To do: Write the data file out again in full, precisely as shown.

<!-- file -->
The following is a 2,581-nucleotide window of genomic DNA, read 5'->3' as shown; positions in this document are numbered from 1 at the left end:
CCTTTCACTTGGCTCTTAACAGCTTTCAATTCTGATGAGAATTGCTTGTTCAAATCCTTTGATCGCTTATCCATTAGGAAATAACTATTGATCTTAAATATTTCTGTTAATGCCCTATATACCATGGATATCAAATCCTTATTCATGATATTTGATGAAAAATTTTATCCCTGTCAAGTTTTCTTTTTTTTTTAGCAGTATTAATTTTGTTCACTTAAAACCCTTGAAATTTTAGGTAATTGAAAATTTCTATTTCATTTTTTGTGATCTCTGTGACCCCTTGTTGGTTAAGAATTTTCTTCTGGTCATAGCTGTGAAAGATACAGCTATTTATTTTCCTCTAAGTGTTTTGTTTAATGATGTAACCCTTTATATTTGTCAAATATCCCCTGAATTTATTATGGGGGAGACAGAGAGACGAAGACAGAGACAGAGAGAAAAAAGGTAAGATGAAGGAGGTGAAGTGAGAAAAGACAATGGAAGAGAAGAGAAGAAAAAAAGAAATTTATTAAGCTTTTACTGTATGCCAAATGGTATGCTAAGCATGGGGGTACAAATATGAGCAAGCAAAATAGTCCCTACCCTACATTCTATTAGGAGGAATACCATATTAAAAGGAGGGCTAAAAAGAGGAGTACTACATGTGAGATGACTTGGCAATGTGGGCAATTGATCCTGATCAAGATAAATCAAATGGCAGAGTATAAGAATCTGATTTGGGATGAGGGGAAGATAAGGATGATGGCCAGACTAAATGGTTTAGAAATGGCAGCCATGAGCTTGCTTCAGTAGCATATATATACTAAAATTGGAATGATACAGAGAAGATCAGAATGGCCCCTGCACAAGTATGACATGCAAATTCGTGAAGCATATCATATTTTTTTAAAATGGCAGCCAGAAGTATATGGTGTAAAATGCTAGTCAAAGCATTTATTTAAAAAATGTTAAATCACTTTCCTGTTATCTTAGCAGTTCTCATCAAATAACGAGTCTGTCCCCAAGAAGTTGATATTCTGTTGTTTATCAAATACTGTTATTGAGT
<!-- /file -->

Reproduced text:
The following is a 2,581-nucleotide window of genomic DNA, read 5'->3' as shown; positions in this document are numbered from 1 at the left end:
CCTTTCACTTGGCTCTTAACAGCTTTCAATTCTGATGAGAATTGCTTGTTCAAATCCTTTGATCGCTTATCCATTAGGAAATAACTATTGATCTTAAATATTTCTGTTAATGCCCTATATACCATGGATATCAAATCCTTATTCATGATATTTGATGAAAAATTTTATCCCTGTCAAGTTTTCTTTTTTTTTTAGCAGTATTAATTTTGTTCACTTAAAACCCTTGAAATTTTAGGTAATTGAAAATTTCTATTTCATTTTTTGTGATCTCTGTGACCCCTTGTTGGTTAAGAATTTTCTTCTGGTCATAGCTGTGAAAGATACAGCTATTTATTTTCCTCTAAGTGTTTTGTTTAATGATGTAACCCTTTATATTTGTCAAATATCCCCTGAATTTATTATGGGGGAGACAGAGAGACGAAGACAGAGACAGAGAGAAAAAAGGTAAGATGAAGGAGGTGAAGTGAGAAAAGACAATGGAAGAGAAGAGAAGAAAAAAAGAAATTTATTAAGCTTTTACTGTATGCCAAATGGTATGCTAAGCATGGGGGTACAAATATGAGCAAGCAAAATAGTCCCTACCCTACATTCTATTAGGAGGAATACCATATTAAAAGGAGGGCTAAAAAGAGGAGTACTACATGTGAGATGACTTGGCAATGTGGGCAATTGATCCTGATCAAGATAAATCAAATGGCAGAGTATAAGAATCTGATTTGGGATGAGGGGAAGATAAGGATGATGGCCAGACTAAATGGTTTAGAAATGGCAGCCATGAGCTTGCTTCAGTAGCATATATATACTAAAATTGGAATGATACAGAGAAGATCAGAATGGCCCCTGCACAAGTATGACATGCAAATTCGTGAAGCATATCATATTTTTTTAAAATGGCAGCCAGAAGTATATGGTGTAAAATGCTAGTCAAAGCATTTATTTAAAAAATGTTAAATCACTTTCCTGTTATCTTAGCAGTTCTCATCAAATAACGAGTCTGTCCCCAAGAAGTTGATATTCTGTTGTTTATCAAATACTGTTATTGAGT